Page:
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Green Tea, Not Only A Beverage

College of DuPage Nursing Student Jessie M. Little shared with Healthy Lombard that Green Tea is a beverage that just about everyone has heard of. It is one of the most popular drinks worldwide. Over the last 30 years or more, scientists have been studying the plant that green tea comes from. It has been known to have antimicrobial and anti-inflammatory health benefits. While it is known that green tea has anti-inflammatory properties, it also has oral health benefits that may help to prevent bad breath. Scientists are continuing to study the Camellia sinensis plant where green tea originates, so additional health benefits may be forthcoming.


The anti-inflammatory benefits of green tea were discussed in an article by Reygaert (2017), in which those with rheumatoid arthritis and osteoarthritis benefitted from its consumption. In addition, Hamidreza (2011) provides insight into the benefits of green tea as a dietary supplement in cardiovascular disease by preventing oxidative stress and inflammation, and gingivitis, an inflammation in the oral cavity that contributes to periodontitis, receding, and bleeding gums. An extract can be made from the leaves of the Camellia sinensis plant which has been used as a mouthwash.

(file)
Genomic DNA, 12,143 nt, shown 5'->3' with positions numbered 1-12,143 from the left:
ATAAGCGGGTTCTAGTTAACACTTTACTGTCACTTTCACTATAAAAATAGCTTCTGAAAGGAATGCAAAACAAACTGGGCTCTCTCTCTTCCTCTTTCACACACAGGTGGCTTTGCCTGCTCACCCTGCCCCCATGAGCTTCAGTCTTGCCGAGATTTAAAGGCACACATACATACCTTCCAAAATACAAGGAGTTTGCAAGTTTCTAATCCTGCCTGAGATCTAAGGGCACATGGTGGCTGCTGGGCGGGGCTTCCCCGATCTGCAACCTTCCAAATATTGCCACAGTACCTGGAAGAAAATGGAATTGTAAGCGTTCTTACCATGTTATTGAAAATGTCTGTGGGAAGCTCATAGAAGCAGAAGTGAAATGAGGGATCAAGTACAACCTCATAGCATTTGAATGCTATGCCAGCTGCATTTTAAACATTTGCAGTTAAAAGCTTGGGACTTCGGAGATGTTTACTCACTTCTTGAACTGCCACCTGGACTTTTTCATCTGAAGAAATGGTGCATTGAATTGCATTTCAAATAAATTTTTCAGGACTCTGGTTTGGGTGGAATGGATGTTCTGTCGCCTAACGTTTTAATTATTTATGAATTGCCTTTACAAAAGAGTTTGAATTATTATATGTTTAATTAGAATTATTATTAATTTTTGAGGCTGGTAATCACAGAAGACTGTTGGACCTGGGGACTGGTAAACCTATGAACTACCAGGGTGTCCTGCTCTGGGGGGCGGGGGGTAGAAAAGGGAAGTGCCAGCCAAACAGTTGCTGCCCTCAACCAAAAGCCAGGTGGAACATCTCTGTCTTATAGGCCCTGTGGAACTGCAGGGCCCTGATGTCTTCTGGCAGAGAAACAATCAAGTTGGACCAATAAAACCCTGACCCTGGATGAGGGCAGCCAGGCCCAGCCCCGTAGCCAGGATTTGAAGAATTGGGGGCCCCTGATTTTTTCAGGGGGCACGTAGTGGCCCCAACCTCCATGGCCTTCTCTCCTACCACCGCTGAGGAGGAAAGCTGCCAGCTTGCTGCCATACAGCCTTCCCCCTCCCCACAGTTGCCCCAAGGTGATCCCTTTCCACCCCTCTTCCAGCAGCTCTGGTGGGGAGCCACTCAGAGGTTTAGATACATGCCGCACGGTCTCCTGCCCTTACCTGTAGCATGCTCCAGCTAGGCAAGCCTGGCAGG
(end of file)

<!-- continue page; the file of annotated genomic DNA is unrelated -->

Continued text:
Bacteria and Viruses

Hamidreza (2011) also found that a substance in green tea helps to defend against the bacteria to prevent the development of periodontal disease as well as bad breath. Green tea acts to damage the bacterial membrane to inhibit the fatty acid synthesis of bacteria thereby impairing their ability to cause infection. Reygaert (2014) found that Streptococcus mutans are the main bacterial cause of dental caries, but that green tea directly affects this bacterium. It also seemed to inhibit the bacteria from attaching to oral surfaces.

While green tea is a well-known beverage, but it has many health benefits. With so many health risks out there, adding green tea into a diet is a relatively easy way to improve health. Not only does green tea help to prevent the inflammation that accompanies arthritis, but it aids in preventing gingivitis and breath. With all the possible benefits of green tea, why not give it a try?



Hamidreza, A., Maroofian, A., Golestanil, S., Shafaeel, H., Sohrabi, K., & Forouzanfar, A. (2011). Review of The therapeutic effects of Camellia sinensis (green tea) on oral and periodontal health. Journal of Medicinal Plants Research, 5(23), 5465–5469.

Reygaert, W. C. (2017). An Update on the Health Benefits of Green Tea. Beverages, 3(1), 6.

Reygaert, W. C. (2014). The antimicrobial possibilities of green tea. Frontiers in

            Microbiology, 5.  




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